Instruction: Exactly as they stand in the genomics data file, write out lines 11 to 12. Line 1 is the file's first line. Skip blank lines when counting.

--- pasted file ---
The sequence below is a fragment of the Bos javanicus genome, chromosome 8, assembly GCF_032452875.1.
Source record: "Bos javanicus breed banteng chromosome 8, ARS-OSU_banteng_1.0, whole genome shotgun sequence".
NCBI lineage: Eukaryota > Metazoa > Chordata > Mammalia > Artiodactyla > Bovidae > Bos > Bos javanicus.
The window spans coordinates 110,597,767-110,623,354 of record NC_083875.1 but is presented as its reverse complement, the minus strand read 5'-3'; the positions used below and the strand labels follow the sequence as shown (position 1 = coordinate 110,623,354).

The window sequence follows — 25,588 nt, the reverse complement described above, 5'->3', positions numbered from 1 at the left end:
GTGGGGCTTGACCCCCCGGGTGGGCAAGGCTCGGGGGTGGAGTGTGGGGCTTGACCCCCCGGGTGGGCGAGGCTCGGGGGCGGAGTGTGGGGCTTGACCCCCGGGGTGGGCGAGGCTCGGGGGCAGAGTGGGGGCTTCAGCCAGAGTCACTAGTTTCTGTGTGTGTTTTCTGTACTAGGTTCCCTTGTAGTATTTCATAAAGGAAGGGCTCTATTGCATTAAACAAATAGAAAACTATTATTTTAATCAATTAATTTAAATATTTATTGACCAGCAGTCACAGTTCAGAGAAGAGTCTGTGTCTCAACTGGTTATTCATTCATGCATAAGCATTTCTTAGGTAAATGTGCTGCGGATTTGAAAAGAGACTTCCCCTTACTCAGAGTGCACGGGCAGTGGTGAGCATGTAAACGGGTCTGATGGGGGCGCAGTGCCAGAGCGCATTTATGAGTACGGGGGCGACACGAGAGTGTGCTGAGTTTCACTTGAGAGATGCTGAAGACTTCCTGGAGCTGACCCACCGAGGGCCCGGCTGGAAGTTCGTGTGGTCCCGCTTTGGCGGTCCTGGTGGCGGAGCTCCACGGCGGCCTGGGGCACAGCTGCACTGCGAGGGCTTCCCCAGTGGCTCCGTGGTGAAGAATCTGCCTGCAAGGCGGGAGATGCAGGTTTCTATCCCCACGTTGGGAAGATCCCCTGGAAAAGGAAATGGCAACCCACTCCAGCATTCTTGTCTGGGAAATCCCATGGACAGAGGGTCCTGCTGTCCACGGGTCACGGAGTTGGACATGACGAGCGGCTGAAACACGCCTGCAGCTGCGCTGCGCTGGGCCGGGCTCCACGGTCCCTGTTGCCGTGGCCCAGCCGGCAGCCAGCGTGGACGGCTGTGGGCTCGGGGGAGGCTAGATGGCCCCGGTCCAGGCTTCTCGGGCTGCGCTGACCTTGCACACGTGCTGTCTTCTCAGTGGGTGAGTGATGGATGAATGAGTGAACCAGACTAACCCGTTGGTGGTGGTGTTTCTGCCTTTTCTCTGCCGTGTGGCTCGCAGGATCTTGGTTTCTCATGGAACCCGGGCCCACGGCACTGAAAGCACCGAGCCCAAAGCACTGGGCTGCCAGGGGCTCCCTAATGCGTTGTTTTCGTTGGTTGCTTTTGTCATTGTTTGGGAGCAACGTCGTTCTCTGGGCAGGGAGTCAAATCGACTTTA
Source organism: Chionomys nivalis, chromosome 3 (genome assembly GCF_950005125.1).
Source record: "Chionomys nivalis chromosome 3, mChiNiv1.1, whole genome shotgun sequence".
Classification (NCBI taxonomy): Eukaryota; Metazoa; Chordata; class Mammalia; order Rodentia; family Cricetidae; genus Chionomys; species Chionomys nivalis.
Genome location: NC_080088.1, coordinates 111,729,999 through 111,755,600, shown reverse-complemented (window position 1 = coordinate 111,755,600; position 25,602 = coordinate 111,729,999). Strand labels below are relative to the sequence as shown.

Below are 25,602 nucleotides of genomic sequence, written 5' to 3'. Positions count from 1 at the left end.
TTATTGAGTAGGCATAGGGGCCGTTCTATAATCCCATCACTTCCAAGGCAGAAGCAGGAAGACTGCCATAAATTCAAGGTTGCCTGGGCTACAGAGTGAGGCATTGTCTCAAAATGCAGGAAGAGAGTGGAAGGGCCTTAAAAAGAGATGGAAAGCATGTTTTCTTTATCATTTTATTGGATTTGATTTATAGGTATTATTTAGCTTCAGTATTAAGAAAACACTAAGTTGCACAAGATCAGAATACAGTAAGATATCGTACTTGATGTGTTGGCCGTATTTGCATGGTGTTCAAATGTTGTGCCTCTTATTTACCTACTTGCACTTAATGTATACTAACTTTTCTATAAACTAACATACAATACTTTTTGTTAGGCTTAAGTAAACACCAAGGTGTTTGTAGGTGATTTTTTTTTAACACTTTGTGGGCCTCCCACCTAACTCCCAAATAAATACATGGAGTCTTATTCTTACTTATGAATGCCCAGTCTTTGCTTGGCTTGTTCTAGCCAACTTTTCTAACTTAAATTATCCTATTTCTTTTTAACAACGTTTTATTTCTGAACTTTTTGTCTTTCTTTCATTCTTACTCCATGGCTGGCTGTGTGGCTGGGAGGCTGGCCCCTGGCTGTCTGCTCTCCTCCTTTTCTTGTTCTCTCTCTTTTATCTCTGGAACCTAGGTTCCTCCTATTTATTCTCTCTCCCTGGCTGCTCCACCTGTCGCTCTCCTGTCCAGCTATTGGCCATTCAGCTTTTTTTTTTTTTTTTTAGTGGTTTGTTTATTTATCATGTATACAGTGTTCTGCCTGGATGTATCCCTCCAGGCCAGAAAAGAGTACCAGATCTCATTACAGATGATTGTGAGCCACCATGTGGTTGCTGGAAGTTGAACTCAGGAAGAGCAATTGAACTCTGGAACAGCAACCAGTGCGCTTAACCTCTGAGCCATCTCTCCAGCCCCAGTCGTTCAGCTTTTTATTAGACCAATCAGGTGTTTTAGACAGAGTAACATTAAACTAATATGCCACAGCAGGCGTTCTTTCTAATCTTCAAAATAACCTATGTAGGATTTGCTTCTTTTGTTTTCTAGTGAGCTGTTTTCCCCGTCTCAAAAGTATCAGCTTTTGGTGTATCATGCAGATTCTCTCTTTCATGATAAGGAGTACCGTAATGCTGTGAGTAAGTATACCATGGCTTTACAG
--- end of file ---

Below are 25,602 nucleotides of genomic sequence, written 5' to 3'. Positions count from 1 at the left end.
TTATTGAGTAGGCATAGGGGCCGTTCTATAATCCCATCACTTCCAAGGCAGAAGCAGGAAGACTGCCATAAATTCAAGGTTGCCTGGGCTACAGAGTGAGGCATTGTCTCAAAATGCAGGAAGAGAGTGGAAGGGCCTTAAAAAGAGATGGAAAGCATGTTTTCTTTATCATTTTATTGGATTTGATTTATAGGTATTATTTAGCTTCAGTATTAAGAAAACACTAAGTTGCACAAGATCAGAATACAGTAAGATATCGTACTTGATGTGTTGGCCGTATTTGCATGGTGTTCAAATGTTGTGCCTCTTATTTACCTACTTGCACTTAATGTATACTAACTTTTCTATAAACTAACATACAATACTTTTTGTTAGGCTTAAGTAAACACCAAGGTGTTTGTAGGTGATTTTTTTTTAACACTTTGTGGGCCTCCCACCTAACTCCCAAATAAATACATGGAGTCTTATTCTTACTTATGAATGCCCAGTCTTTGCTTGGCTTGTTCTAGCCAACTTTTCTAACTTAAATTATCCTATTTCTTTTTAACAACGTTTTATTTCTGAACTTTTTGTCTTTCTTTCATTCTTACTCCATGGCTGGCTGTGTGGCTGGGAGGCTGGCCCCTGGCTGTCTGCTCTCCTCCTTTTCTTGTTCTCTCTCTTTTATCTCTGGAACCTAGGTTCCTCCTATTTATTCTCTCTCCCTGGCTGCTCCACCTGTCGCTCTCCTGTCCAGCTATTGGCCATTCAGCTTTTTTTTTTTTTTTTTAGTGGTTTGTTTATTTATCATGTATACAGTGTTCTGCCTGGATGTATCCCTCCAGGCCAGAAAAGAGTACCAGATCTCATTACAGATGATTGTGAGCCACCATGTGGTTGCTGGAAGTTGAACTCAGGAAGAGCAATTGAACTCTGGAACAGCAACCAGTGCGCTTAACCTCTGAGCCATCTCTCCAGCCCCAGTCGTTCAGCTTTTTATTAGACCAATCAGGTGTTTTAGACAGAGTAACATTAAACTAATATGCCACAGCAGGCGTTCTTTCTAATCTTCAAAATAACCTATGTAGGATTTGCTTCTTTTGTTTTCTAGTGAGCTGTTTTCCCCGTCTCAAAAGTATCAGCTTTTGGTGTATCATGCAGATTCTCTCTTTCATGATAAGGAGTACCGTAATGCTGTGAGTAAGTATACCATGGCTTTACAG